Cybersecurity is a hot topic in the healthcare industry right now, and for good reason. Attacks on healthcare organizations have become increasingly prevalent in recent years. Among one of the most common and dangerous types of attacks seen are ransomware attacks. Let’s explore what that means and how you can mitigate your risk.
What is ransomware?
Ransomware is a type of malware that encrypts a victim’s data and holds it for ransom. As a result, the victim is unable to access applications, files, or databases, and must pay a ransom in order to regain access. Often the demand for a ransom comes with a deadline, and if the victim doesn’t pay on time either the data is lost forever or a new, higher ransom is demanded.
The two most common types of ransomware are encryptors and screen lockers. Encryptors, as their name suggests, encrypt a system’s data, making it useless without a decryption key. Screen lockers, on the other hand, block access to the system using a “lock” screen which claims that the system is encrypted. For all types of ransomware, this type of malware is always designed to spread quickly in order to paralyze an entire organization.
How to Manage the Risk
Ransomware has the potential to completely derail a practice’s operations, but there are ways to manage the risk in hopes of avoiding an attack. Let’s explore 10 ways to manage the risk of a ransomware attack.
- Back up your data. Keep copies of your data in a safe place, such as an external hard drive or the cloud, in case you are ever unable to access it for any reason, including a ransomware attack. Having an up to date backup will allow you to wipe your system completely and reinstall the data so that you can get back up and running as quickly as possible without paying a ransom.
- Secure your backups. Having backups is important, but it’s possibly more important that those backups are not accessible from your main system. Ransomware is programmed to look for backups as it invades a server, with the goal of encrypting or deleting that data as well in an effort to increase the odds of the ransom being paid.
- Use security software and keep it updated. Comprehensive security software is important to keep your system protected, but this software must be kept up to date as each new release typically repairs flaws that could increase your cyber risk.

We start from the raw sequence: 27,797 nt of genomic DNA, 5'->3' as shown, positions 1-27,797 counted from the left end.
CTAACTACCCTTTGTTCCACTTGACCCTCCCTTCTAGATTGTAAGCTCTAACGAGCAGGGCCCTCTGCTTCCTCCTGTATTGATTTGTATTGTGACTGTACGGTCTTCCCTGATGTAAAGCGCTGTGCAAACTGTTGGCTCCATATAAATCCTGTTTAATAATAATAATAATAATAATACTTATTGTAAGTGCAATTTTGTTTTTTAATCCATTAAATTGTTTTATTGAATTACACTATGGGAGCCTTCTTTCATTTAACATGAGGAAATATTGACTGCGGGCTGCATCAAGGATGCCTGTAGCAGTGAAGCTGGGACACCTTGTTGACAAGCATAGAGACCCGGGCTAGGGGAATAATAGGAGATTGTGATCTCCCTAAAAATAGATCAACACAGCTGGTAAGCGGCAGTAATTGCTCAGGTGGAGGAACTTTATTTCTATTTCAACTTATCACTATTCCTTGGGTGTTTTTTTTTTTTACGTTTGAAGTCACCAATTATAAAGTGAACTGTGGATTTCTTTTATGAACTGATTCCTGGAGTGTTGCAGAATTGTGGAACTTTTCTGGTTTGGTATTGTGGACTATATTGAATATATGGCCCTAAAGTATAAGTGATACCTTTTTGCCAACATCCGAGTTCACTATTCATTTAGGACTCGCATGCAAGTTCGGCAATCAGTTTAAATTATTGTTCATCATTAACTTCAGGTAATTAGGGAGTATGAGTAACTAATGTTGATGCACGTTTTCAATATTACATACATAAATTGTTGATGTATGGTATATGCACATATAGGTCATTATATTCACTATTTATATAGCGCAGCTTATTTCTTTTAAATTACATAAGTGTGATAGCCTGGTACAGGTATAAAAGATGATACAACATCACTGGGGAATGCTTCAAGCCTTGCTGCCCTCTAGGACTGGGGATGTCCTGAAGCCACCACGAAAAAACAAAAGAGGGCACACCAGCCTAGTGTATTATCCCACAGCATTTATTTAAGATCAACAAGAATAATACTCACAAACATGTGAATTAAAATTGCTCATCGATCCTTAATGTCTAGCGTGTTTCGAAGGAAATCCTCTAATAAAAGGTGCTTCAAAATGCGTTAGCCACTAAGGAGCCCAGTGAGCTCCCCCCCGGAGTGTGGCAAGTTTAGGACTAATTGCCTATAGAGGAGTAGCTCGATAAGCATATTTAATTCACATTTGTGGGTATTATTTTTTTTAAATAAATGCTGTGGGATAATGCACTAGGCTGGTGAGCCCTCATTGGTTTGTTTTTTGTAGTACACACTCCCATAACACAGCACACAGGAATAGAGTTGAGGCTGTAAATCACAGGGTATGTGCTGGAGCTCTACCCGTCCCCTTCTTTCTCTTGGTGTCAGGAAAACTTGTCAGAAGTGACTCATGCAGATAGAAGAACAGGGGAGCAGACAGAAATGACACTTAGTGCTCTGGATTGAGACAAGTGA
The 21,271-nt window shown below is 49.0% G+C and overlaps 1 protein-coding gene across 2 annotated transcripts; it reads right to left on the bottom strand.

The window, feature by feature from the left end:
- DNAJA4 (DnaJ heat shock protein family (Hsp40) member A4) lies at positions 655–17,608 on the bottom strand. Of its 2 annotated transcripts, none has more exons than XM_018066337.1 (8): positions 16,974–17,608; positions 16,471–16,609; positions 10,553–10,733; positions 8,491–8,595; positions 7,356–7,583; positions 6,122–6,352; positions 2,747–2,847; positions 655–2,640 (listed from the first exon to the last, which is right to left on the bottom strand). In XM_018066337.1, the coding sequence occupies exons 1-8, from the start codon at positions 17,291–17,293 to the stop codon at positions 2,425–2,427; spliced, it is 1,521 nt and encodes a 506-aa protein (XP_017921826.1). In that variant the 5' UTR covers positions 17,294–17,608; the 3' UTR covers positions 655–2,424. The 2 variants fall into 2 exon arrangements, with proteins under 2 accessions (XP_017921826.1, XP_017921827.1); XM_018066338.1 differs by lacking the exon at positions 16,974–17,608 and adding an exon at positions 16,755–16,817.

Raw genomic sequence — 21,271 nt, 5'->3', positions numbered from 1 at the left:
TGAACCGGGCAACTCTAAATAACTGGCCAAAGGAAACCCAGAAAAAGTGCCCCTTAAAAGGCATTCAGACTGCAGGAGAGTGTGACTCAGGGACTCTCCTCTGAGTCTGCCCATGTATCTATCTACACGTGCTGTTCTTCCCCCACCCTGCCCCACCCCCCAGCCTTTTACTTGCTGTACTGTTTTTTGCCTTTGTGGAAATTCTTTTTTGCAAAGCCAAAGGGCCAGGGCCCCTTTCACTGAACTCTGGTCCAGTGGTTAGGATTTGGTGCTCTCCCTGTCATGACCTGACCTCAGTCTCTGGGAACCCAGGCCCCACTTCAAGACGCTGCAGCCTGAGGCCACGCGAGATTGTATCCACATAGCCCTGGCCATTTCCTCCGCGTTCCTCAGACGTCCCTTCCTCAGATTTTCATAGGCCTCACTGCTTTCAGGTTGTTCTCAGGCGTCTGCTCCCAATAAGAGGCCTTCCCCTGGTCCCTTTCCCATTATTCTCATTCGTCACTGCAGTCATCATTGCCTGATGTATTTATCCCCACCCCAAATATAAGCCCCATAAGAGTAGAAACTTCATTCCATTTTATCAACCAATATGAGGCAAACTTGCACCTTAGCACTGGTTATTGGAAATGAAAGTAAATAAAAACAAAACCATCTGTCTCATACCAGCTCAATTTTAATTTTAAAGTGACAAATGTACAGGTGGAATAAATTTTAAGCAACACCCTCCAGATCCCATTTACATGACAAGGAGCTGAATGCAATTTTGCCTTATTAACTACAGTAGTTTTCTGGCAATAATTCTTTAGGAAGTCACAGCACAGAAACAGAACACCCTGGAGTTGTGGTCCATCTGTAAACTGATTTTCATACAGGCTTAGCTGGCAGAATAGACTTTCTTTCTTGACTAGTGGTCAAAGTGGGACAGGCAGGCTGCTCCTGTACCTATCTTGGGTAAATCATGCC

- Remain vigilant. Sometimes preventing a cyber attack is as simple as being aware and cautious. Only click links that you’re positive are safe. If an attachment isn’t from a known, trusted source, don’t download or open it. Application downloads should be limited to trusted sources. If something seems suspicious, that probably means it is. Trust your gut.
- Use only secure networks. Public Wi-Fi, while convenient, usually isn’t secure, so it’s best to avoid using it when possible. Instead, use a VPN to maintain a secure connection at all times.
- Stay educated. Keep up to date on the latest cyber threats and tactics so you’re aware of what to look for and how to best protect yourself.
- Prioritize security awareness in your organization. Regular security training should be standard for every member of your organization. It’s important that everyone understands their role and responsibilities in regards to cybersecurity. It’s also wise to conduct tests and drills regularly to check for understanding.
- Use strong authentication controls. Strong passwords are a must, but to take it to the next level utilize multifactor authentication in order to combat unauthorized access to accounts.
- Use anti-virus and spam filters. These applications can scan emails and downloads for ransomware and stop you before you download something that can cost your organization dearly.
- Employ a cybersecurity firm to manage your organization’s network. While there are many ways you can work to protect your organization from cyber attacks yourself, allowing experts in the field of cybersecurity to optimize your protection offers a higher level of peace of mind.
Ransomware has the potential to cause major problems for any business, but especially medical practices. Thankfully, with some awareness and diligence it’s possible to mitigate the risk to a fair extent. At Henry Schein SolutionsHub we understand how important it is to have the right tools to keep your practice safe. That’s why we offer Black Talon Security, a firm made up of highly credentialed security experts who take a customer-focused approach to cybersecurity.